Veratridine: A Janus-Faced Modulator of Voltage-Gated Sodium Ion Channels.
ACS chemical neuroscience
Voltage-gated sodium ion channels (NaVs) are integral to both neuronal and muscular signaling and are a primary target for a number of proteinaceous and small molecule toxins. Included among these neurotoxins is veratridine (VTD), a C-nor-D homosteroidal alkaloid from the seeds of members of the Veratrum genus. VTD binds to NaV within the pore region, causing a hyperpolarizing shift in the activation threshold in addition to reducing peak current. We have characterized the activity of VTD against heterologously expressed rat NaV1.4 and have demonstrated that VTD acts on the channel as either an agonist or antagonist depending on the nature of the electrophysiological stimulation protocol. Structure-activity studies with VTD and VTD derivatives against NaV mutants show that the functional duality of VTD can be decoupled. These findings suggest that the dichotomous activity of VTD may derive from two distinct, use-dependent binding orientations of the toxin.
View details for DOI 10.1021/acschemneuro.9b00621
View details for PubMedID 31951114
Striatal Cholinergic Interneurons Modulate Spike-Timing in Striosomes and Matrix by an Amphetamine-Sensitive Mechanism
FRONTIERS IN NEUROANATOMY
2017; 11: 20
The striatum is key for action-selection and the motivation to move. Dopamine and acetylcholine release sites are enriched in the striatum and are cross-regulated, possibly to achieve optimal behavior. Drugs of abuse, which promote abnormally high dopamine release, disrupt normal action-selection and drive restricted, repetitive behaviors (stereotypies). Stereotypies occur in a variety of disorders including obsessive-compulsive disorder, autism, schizophrenia and Huntington's disease, as well as in addictive states. The severity of drug-induced stereotypy is correlated with induction of c-Fos expression in striosomes, a striatal compartment that is related to the limbic system and that directly projects to dopamine-producing neurons of the substantia nigra. These characteristics of striosomes contrast with the properties of the extra-striosomal matrix, which has strong sensorimotor and associative circuit inputs and outputs. Disruption of acetylcholine signaling in the striatum blocks the striosome-predominant c-Fos expression pattern induced by drugs of abuse and alters drug-induced stereotypy. The activity of striatal cholinergic interneurons is associated with behaviors related to sensory cues, and cortical inputs to striosomes can bias action-selection in the face of conflicting cues. The neurons and neuropil of striosomes and matrix neurons have observably separate distributions, both at the input level in the striatum and at the output level in the substantia nigra. Notably, cholinergic axons readily cross compartment borders, providing a potential route for local cross-compartment communication to maintain a balance between striosomal and matrix activity. We show here, by slice electrophysiology in transgenic mice, that repetitive evoked firing patterns in striosomal and matrix striatal projection neurons (SPNs) are interrupted by optogenetic activation of cholinergic interneurons either by the addition or the deletion of spikes. We demonstrate that this cholinergic modulation of projection neurons is blocked in brain slices taken from mice exposed to amphetamine and engaged in amphetamine-induced stereotypy, and lacking responsiveness to salient cues. Our findings support a model whereby activity in striosomes is normally under strong regulation by cholinergic interneurons, favoring behavioral flexibility, but that in animals with drug-induced stereotypy, this cholinergic signaling breaks down, resulting in differential modulation of striosomal activity and an inability to bias action-selection according to relevant sensory cues.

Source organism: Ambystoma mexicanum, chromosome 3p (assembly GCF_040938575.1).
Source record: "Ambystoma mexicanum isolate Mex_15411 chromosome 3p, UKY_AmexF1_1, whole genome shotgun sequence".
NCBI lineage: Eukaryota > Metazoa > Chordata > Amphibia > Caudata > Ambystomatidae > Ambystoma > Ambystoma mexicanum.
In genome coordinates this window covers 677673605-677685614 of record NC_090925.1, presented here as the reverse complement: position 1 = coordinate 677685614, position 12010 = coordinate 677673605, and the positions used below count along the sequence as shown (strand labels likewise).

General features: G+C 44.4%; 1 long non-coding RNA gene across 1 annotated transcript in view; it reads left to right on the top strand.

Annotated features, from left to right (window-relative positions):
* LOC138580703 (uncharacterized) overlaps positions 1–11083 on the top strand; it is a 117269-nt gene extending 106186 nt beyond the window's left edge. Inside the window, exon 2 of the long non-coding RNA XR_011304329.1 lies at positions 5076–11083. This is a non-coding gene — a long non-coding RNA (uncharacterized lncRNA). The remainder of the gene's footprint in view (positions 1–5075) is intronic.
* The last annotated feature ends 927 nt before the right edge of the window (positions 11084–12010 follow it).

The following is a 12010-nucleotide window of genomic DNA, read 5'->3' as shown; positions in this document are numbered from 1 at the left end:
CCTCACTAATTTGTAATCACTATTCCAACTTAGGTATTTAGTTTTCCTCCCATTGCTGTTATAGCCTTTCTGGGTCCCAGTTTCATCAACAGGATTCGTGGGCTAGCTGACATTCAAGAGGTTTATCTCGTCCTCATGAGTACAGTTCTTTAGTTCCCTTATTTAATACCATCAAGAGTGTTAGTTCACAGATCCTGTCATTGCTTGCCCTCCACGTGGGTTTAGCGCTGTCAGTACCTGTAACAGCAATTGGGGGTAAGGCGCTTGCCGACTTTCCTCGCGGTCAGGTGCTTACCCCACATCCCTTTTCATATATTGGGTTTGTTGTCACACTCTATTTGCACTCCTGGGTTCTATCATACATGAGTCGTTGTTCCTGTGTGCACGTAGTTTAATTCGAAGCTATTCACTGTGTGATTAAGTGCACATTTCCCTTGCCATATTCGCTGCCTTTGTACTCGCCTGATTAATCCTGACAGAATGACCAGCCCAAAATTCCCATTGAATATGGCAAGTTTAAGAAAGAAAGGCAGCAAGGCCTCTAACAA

View details for DOI 10.3389/fnana.2017.00020
View details for Web of Science ID 000396750200002
View details for PubMedID 28377698
View details for PubMedCentralID PMC5359318
Evaluation of Bio-VOC Sampler for Analysis of Volatile Organic Compounds in Exhaled Breath.
2014; 4 (4): 879-888
Monitoring volatile organic compounds (VOCs) from exhaled breath has been used to determine exposures of humans to chemicals. Prior to analysis of VOCs, breath samples are often collected with canisters or bags and concentrated. The Bio-VOC breath sampler, a commercial sampling device, has been recently introduced to the market with growing use. The main advantage for this sampler is to collect the last portion of exhaled breath, which is more likely to represent the air deep in the lungs. However, information about the Bio-VOC sampler is somewhat limited. Therefore, we have thoroughly evaluated the sampler here. We determined the volume of the breath air collected in the sampler was approximately 88 mL. When sampling was repeated multiple times, with the succeeding exhalations applied to a single sorbent tube, we observed linear relationships between the normalized peak intensity and the number of repeated collections with the sampler in many of the breath VOCs detected. No moisture effect was observed on the Tenax sorbent tubes used. However, due to the limitation in the collection volume, the use of the Bio-VOC sampler is recommended only for detection of VOCs present at high concentrations unless repeated collections of breath samples on the sampler are conducted.
View details for DOI 10.3390/metabo4040879
View details for PubMedID 25532709